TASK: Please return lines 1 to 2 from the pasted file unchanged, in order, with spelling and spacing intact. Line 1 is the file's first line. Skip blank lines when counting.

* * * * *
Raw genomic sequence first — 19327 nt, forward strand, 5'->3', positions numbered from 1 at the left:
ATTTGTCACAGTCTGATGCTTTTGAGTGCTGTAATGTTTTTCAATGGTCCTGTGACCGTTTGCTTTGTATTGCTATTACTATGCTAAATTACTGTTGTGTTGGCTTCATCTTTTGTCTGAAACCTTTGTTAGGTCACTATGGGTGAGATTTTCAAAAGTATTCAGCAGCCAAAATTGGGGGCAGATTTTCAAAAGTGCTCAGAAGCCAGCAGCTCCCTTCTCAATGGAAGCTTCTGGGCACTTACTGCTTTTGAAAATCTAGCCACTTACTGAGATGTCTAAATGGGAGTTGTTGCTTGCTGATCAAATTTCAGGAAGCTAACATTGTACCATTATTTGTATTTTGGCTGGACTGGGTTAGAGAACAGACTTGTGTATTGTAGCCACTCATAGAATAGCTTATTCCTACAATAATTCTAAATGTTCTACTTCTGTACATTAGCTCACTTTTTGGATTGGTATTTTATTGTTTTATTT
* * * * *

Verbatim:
Raw genomic sequence first — 19327 nt, forward strand, 5'->3', positions numbered from 1 at the left:
ATTTGTCACAGTCTGATGCTTTTGAGTGCTGTAATGTTTTTCAATGGTCCTGTGACCGTTTGCTTTGTATTGCTATTACTATGCTAAATTACTGTTGTGTTGGCTTCATCTTTTGTCTGAAACCTTTGTTAGGTCACTATGGGTGAGATTTTCAAAAGTATTCAGCAGCCAAAATTGGGGGCAGATTTTCAAAAGTGCTCAGAAGCCAGCAGCTCCCTTCTCAATGGAAGCTTCTGGGCACTTACTGCTTTTGAAAATCTAGCCACTTACTGAGATGTCTAAATGGGAGTTGTTGCTTGCTGATCAAATTTCAGGAAGCTAACATTGTACCATTATTTGTATTTTGGCTGGACTGGGTTAGAGAACAGACTTGTGTATTGTAGCCACTCATAGAATAGCTTATTCCTACAATAATTCTAAATGTTCTACTTCTGTACATTAGCTCACTTTTTGGATTGGTATTTTATTGTTTTATTT